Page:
Sample paper on Thomas Burger and Marian Burger versus Commissioner of Internal Revenue 809 F.2d 355 (7th Cir. 1987)
This is an appeal from a trial court where the court confirmed the deficiencies discovered by the respondents in the petitioners’ returns. The case was premised on the following facts: Somewhere between 1973-74 Thomas Burger, a surgeon by profession was affected by Dupuytrens Contracture that eventually clamped his fingers and could no longer practise. Together with his wife Marian Burger they decided to set up a dog breeding business because it would allow them to change places and it was an activity they liked. The couple had insufficient expertise in the business and therefore contracted an attorney who advised them as to the zoning complications and retained an accountant.
The couple business name was Shantoma and started breeding Afghan hounds after purchasing from Dr Kennedy. Later, the taxpayers added the Kunasata breed. Meantime, Dr. Kennedy had an obligation to source for the stud in the first three breeding. He failed to provide the stud and the taxpayers meted the breed with one of the Afghan hounds. The taxpayers later acquired other breeds; a male Shih Tzu and two female Shih Tzu pups. The females were mated with different male acquired earlier and as a result produced pups with physical deformities, thus incurring huge losses. Additionally, the petitioners incurred costs in setting up a home, office, in oriental drugs, wallpaper, Japanese prints and others. Moreover, the taxpayers attended 400 dog shows and nearly 20 seminars on dog breeding. The petitioners filed joint tax returns in 1978-80 asserting that Shantoma had run into losses. The Commissioner of Internal Revenue later found discrepancies in the returns and issued Notice of Deficiency to the taxpayers in 1983, prompting the filing of the petition.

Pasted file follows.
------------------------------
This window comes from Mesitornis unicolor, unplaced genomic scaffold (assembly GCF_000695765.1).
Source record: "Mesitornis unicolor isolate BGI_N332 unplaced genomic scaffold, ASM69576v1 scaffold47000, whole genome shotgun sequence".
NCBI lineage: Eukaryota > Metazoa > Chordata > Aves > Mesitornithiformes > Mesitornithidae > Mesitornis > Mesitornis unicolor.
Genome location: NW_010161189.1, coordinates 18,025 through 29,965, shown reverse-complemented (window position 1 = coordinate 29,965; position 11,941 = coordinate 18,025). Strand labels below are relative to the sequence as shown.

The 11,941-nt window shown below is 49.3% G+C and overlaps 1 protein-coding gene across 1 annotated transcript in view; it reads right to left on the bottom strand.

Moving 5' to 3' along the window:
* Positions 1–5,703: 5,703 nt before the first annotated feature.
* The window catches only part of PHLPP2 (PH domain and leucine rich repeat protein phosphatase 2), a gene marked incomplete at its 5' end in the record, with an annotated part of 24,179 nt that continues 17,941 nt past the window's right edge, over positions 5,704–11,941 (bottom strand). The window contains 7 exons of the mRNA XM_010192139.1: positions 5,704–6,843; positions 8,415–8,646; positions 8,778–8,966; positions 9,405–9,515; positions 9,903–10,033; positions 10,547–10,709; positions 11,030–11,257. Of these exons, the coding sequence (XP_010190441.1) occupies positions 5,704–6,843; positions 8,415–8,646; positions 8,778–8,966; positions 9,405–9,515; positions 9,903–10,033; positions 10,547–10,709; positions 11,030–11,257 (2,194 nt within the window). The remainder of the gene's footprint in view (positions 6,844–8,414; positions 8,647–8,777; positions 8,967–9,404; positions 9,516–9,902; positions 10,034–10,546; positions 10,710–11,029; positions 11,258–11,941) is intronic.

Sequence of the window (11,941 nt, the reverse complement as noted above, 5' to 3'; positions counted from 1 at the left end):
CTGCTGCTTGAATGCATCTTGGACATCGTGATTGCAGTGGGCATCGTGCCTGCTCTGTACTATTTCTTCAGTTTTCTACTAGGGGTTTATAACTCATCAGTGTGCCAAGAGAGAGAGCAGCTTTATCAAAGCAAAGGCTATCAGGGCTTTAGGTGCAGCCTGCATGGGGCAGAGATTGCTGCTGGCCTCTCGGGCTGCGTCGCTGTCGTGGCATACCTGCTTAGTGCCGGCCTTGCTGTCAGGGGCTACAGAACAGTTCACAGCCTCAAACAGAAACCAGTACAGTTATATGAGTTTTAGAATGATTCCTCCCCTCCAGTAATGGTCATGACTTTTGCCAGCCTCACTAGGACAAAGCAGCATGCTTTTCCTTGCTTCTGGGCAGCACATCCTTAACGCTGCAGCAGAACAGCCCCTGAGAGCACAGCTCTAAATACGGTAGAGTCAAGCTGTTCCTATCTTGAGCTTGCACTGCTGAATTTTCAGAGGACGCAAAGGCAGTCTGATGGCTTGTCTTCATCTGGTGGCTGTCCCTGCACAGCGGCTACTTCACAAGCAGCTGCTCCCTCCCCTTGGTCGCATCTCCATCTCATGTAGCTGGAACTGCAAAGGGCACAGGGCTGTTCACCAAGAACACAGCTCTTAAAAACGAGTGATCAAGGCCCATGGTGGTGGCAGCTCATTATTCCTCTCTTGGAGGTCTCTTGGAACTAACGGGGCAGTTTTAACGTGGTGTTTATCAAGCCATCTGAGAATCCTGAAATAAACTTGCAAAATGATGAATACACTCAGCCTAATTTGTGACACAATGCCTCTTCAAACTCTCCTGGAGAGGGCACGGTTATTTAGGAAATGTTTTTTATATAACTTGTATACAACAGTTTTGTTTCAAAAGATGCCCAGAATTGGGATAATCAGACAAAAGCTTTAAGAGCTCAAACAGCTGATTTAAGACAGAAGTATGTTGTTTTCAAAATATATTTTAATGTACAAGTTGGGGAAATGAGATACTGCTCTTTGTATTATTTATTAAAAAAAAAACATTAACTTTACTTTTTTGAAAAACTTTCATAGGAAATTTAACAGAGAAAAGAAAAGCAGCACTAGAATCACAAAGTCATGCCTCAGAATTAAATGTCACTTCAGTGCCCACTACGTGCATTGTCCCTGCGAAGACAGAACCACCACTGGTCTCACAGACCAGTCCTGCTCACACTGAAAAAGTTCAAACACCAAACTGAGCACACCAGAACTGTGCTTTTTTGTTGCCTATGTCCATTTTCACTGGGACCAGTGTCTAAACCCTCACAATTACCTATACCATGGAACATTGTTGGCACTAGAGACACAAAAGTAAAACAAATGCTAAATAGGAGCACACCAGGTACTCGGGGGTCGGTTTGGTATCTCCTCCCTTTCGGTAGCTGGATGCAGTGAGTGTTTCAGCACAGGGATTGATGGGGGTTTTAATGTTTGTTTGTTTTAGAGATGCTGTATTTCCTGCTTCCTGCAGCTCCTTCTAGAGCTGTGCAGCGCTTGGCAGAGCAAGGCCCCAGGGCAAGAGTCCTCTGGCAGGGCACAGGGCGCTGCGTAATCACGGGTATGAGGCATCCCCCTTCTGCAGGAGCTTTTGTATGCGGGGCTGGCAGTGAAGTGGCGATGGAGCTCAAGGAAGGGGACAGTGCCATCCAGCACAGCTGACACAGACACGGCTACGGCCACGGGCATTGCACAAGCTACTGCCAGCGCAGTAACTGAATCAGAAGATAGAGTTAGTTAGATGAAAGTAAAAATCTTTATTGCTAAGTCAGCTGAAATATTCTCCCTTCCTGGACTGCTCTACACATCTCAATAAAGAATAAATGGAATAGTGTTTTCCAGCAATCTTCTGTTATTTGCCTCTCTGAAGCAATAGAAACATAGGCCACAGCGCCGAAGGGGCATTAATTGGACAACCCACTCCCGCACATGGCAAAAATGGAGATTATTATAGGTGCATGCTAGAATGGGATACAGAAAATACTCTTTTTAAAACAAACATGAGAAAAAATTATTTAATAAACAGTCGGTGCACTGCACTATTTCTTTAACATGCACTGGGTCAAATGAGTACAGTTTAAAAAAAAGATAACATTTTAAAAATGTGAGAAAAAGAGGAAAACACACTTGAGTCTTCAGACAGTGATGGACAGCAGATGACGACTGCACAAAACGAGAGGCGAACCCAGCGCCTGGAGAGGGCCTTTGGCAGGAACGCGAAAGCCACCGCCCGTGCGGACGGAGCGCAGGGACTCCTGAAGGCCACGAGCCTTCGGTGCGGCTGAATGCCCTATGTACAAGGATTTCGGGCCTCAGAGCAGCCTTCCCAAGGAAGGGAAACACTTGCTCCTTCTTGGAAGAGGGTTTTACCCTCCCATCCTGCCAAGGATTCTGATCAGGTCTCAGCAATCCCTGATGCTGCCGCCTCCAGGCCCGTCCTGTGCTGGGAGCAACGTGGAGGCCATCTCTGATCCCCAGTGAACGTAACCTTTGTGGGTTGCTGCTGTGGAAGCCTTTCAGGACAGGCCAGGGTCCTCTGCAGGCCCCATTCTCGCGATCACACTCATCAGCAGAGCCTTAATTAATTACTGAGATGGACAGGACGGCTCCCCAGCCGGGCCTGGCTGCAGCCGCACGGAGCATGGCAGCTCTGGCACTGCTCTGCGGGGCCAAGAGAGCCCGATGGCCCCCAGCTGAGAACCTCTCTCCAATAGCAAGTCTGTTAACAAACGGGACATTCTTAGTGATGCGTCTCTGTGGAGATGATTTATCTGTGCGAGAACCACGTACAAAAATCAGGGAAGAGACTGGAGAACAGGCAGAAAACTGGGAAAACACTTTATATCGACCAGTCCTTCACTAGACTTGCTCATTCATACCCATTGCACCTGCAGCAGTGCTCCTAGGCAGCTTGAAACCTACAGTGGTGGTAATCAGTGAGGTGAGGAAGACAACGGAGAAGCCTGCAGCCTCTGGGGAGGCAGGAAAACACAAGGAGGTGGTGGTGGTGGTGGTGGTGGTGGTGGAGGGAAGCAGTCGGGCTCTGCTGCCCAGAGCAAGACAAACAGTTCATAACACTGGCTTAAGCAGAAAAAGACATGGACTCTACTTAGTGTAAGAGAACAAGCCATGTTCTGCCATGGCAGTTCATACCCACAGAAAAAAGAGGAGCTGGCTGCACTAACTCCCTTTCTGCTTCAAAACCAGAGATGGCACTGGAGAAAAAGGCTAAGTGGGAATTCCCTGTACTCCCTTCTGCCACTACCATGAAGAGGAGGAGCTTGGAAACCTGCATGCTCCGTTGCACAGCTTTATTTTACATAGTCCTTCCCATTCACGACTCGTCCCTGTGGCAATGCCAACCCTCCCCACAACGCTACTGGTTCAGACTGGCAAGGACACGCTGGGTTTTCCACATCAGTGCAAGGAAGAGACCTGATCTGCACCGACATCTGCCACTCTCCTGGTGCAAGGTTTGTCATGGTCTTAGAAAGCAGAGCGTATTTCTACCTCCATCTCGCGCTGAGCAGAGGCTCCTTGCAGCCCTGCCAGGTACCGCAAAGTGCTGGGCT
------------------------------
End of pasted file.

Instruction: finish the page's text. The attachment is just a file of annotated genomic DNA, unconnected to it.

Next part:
- Whether the trial court erred in determining that the taxpayers lacked profit motive?
- Whether the trial court erred in determining that the taxpayers failed to keep proper book of accountings
Section 183 (a) (b) (1) (2) (c) of the Internal Revenue Code
The appellate court held that the trial court was not erroneous in deciding that the taxpayers did not undertake the business with sole objective of realising profit. Consequently, the court affirmed the trial court decision.
The appellate court relied on the wording of section 183 of the Internal Revenue Code which prohibits deductions on activities not intended to generate profits subject to exceptions. The court considered that the Taxpayer failed to maintain proper book accounting method. The petitioners did not maintain separate books for each breed and as such it was difficult to point the exact expenses and losses. Shantoma’s book keeping was more of a hobby than a business venture. Secondly, the taxpayers lacked expertise in dog breeding, they only acquainted themselves with the mechanics of the business but did not contract economic experts such as accountant and therefore the court concluded that the business lacked profit motive. Thirdly, the business had accumulated losses over the years to a tune of $239,000 and only made meagre returns. Even with the losses the couple continued investing in the business. Moreover, by not retaining experts the court concluded that the Shantoma was more of a recreation than a profit oriented business.
The case is significant because the court considered the import of Section 183 of the Internal Revenue Code and henceforth should be considered as a precedent in determining whether an activity is for profit or not.